Still, for most of the 1st and 2nd regiments, the military created the foundation of a real Filipino American community in the U.S.Filipino American soldiers met Filipino women in Cebu, the Visayan region of the Philippines. It’s the reason there are so many mixed Filipino marriages among Visayans with the mostly Ilocano Filipinos (who represented many Filipinos who came in the 1920s and 1930s).
And they took them back home to America.
The women came to be known as “War Brides,” which was both good and bad. Was it love at first sight? Or love at first soldier? For some, it was a lasting union, but there was often a stigma attached to some women who were looking to escape the Philippines.
At the same time, there also was the undeniable presence of the “comfort women,” Filipino women sold into sexual slavery to serve the needs of the Japanese Army who occupied the Philippines.
And then there were the out-marriages of Filipino women who met African American and Latinx soldiers.
The breaking of norms for Filipina women meant there was plenty of stigmas to go around that resulted in the kind of “shame” that makes people unwilling to talk or share their history publicly.
And yet, the positive outcome is that many of those marriages would last, as the Filipino women came to America with their veteran husbands to start real Filipino American families.
Prof. Gonzales’ mother and father are an example of such a union, as was his wife’s father and mother.
The “War Brides” provided the base of the WWII baby boom for Filipinos.
Add to that the G.I. Bill, and later laws that allowed for the Filipinos in the Army to gain citizenship, and you can see how the mere fact that one was a WWII vet made a big difference in Filipinos’ lives in America.
The racism of the 1920s and 1930s wasn’t exactly fully mitigated, but many Filipinos now had a chance to buy homes and get jobs in the domestic military or through military connections.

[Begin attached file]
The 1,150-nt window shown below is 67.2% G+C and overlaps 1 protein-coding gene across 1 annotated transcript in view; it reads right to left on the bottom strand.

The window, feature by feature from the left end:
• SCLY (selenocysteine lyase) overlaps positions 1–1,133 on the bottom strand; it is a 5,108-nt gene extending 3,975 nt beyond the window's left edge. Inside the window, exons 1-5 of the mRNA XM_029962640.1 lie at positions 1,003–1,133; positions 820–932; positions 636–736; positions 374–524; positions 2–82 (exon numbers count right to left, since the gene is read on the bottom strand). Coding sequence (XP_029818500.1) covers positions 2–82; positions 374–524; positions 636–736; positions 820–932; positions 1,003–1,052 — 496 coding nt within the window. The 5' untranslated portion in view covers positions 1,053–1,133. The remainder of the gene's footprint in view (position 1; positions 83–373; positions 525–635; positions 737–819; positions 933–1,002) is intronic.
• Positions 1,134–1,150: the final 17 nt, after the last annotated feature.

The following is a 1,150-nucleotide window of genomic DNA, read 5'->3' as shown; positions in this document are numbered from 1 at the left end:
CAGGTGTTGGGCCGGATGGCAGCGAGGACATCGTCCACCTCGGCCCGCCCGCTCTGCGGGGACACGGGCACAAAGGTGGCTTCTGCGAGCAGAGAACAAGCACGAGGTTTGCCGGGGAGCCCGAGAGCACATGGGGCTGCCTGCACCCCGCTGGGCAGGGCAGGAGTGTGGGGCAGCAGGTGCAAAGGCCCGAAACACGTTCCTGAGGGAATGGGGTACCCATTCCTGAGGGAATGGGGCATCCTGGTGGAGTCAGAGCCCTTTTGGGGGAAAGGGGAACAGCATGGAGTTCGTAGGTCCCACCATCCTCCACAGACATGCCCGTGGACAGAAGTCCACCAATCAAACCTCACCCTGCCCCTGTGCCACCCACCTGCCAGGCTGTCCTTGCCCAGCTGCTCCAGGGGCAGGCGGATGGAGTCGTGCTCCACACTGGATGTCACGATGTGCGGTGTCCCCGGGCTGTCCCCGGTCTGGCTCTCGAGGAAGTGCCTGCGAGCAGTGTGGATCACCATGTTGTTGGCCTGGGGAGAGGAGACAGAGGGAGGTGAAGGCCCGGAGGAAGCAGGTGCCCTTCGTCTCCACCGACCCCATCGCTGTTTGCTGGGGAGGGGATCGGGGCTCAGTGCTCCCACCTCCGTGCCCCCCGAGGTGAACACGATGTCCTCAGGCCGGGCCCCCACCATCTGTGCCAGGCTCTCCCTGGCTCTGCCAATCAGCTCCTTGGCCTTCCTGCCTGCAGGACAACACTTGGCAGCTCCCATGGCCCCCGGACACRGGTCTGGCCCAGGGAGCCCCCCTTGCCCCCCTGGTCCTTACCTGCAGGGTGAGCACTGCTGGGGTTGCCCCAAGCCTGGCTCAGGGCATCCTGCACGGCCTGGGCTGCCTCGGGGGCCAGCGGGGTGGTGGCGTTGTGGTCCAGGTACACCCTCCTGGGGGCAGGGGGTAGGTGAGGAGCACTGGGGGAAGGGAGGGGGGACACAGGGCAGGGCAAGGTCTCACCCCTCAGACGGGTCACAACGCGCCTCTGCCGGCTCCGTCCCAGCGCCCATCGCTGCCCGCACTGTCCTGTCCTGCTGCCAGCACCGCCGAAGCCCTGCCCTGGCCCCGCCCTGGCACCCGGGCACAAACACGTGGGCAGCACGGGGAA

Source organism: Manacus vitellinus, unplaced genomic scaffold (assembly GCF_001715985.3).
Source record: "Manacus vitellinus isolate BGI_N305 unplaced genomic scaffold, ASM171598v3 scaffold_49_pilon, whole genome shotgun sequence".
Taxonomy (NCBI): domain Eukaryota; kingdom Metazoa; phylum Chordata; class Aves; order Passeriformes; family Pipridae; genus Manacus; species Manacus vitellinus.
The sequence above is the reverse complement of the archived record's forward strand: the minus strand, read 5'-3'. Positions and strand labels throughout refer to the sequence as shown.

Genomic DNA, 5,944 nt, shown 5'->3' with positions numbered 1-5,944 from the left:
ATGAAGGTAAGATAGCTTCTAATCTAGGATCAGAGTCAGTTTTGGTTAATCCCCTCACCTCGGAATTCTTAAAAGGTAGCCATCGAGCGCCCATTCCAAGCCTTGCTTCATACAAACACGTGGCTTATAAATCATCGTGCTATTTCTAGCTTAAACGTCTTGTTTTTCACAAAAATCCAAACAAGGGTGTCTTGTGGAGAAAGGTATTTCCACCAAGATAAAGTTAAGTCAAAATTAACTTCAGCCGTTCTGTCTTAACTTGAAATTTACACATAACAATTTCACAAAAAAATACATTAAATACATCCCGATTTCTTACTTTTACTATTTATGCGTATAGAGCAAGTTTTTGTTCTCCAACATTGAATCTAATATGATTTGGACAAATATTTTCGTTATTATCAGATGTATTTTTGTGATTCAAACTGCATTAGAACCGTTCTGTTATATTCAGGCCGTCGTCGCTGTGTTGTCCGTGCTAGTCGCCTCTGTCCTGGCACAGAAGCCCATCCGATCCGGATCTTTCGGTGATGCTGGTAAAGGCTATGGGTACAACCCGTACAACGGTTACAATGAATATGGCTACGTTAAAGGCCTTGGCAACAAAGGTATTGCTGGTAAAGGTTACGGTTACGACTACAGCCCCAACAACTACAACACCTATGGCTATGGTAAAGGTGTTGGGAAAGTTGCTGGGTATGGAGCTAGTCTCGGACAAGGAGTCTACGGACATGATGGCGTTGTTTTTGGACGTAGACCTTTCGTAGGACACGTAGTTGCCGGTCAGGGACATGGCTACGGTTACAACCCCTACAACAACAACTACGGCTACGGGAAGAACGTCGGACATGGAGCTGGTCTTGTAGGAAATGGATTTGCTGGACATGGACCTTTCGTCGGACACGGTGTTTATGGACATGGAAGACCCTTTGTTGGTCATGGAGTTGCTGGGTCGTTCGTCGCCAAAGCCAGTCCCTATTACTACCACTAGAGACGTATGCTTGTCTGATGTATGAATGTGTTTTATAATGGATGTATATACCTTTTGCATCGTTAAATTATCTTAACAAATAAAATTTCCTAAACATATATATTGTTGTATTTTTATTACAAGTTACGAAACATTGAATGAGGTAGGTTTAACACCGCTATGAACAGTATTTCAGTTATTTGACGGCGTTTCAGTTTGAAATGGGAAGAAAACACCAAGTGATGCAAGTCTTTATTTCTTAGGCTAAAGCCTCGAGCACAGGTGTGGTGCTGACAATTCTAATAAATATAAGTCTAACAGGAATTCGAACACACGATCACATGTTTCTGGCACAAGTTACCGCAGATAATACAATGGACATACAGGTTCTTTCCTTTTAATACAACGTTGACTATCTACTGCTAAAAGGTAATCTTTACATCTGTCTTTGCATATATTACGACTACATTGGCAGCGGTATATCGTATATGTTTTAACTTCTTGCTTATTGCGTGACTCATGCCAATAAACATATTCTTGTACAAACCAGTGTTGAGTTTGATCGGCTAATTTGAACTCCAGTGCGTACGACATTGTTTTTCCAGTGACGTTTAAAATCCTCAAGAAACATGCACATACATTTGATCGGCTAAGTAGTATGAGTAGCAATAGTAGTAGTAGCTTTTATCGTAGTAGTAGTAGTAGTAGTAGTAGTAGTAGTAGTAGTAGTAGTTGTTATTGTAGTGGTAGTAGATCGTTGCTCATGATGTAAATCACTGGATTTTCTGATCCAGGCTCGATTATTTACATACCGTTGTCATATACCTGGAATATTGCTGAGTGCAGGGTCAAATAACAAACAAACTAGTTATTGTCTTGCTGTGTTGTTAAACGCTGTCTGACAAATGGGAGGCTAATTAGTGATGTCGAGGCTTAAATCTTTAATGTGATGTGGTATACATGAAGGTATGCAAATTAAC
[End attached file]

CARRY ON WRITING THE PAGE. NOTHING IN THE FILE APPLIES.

Filipinos were lucky. Recently, it came to light that many Blacks fighting in WWII did not have adequate access to the G.I. Bill because in places like the south local officials had control. And many of those in charge is alleged to have been discriminatory to Blacks.
Legislation was introduced to make sure the families of those who served are made whole. That’s how important the G.I. Bill was toward gaining a sense of equity in America. If you risk your life to serve, you should be taken care of.
It’s more than just serving one’s country in war. For Filipinos, the military helped them establish a real foothold in American life.
Of course, my father was 4F. Asthma kept him from joining the war. That fact alone was a significant setback for my family. Without the military, my family just didn’t get the boost needed to find economic stability in America. That’s why most Filipinos can’t honor Veteran’s Day enough.
EMIL GUILLERMO is a journalist and commentator. Check out his conversation with Prof. Gonzales on Show 177 (11/10/21) on Facebook and Part 2 on Show 178. Or watch on my YouTube channel. Or at www.amok.com.